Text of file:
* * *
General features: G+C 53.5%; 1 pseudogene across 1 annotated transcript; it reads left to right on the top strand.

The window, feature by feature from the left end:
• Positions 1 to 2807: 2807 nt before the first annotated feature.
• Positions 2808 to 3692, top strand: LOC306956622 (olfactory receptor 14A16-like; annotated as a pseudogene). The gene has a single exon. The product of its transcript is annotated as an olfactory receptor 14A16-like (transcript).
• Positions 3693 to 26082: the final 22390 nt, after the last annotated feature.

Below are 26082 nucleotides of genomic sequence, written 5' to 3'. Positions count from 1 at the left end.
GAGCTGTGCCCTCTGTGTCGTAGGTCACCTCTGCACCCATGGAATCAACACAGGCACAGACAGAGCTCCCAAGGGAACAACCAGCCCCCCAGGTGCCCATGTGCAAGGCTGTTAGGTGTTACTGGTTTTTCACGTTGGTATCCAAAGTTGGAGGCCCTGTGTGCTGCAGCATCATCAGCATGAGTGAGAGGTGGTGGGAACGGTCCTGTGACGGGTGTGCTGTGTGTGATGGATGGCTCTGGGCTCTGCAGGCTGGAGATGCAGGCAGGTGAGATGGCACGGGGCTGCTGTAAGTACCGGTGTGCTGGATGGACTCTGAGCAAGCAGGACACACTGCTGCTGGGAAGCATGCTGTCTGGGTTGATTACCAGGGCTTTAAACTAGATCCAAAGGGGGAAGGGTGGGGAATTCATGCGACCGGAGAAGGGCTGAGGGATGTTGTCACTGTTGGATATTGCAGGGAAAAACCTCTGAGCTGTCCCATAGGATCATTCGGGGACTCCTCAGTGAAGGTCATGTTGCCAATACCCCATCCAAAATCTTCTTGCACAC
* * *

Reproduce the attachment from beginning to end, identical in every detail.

General features: G+C 53.5%; 1 pseudogene across 1 annotated transcript; it reads left to right on the top strand.

The window, feature by feature from the left end:
• Positions 1 to 2807: 2807 nt before the first annotated feature.
• Positions 2808 to 3692, top strand: LOC306956622 (olfactory receptor 14A16-like; annotated as a pseudogene). The gene has a single exon. The product of its transcript is annotated as an olfactory receptor 14A16-like (transcript).
• Positions 3693 to 26082: the final 22390 nt, after the last annotated feature.

Below are 26082 nucleotides of genomic sequence, written 5' to 3'. Positions count from 1 at the left end.
GAGCTGTGCCCTCTGTGTCGTAGGTCACCTCTGCACCCATGGAATCAACACAGGCACAGACAGAGCTCCCAAGGGAACAACCAGCCCCCCAGGTGCCCATGTGCAAGGCTGTTAGGTGTTACTGGTTTTTCACGTTGGTATCCAAAGTTGGAGGCCCTGTGTGCTGCAGCATCATCAGCATGAGTGAGAGGTGGTGGGAACGGTCCTGTGACGGGTGTGCTGTGTGTGATGGATGGCTCTGGGCTCTGCAGGCTGGAGATGCAGGCAGGTGAGATGGCACGGGGCTGCTGTAAGTACCGGTGTGCTGGATGGACTCTGAGCAAGCAGGACACACTGCTGCTGGGAAGCATGCTGTCTGGGTTGATTACCAGGGCTTTAAACTAGATCCAAAGGGGGAAGGGTGGGGAATTCATGCGACCGGAGAAGGGCTGAGGGATGTTGTCACTGTTGGATATTGCAGGGAAAAACCTCTGAGCTGTCCCATAGGATCATTCGGGGACTCCTCAGTGAAGGTCATGTTGCCAATACCCCATCCAAAATCTTCTTGCACAC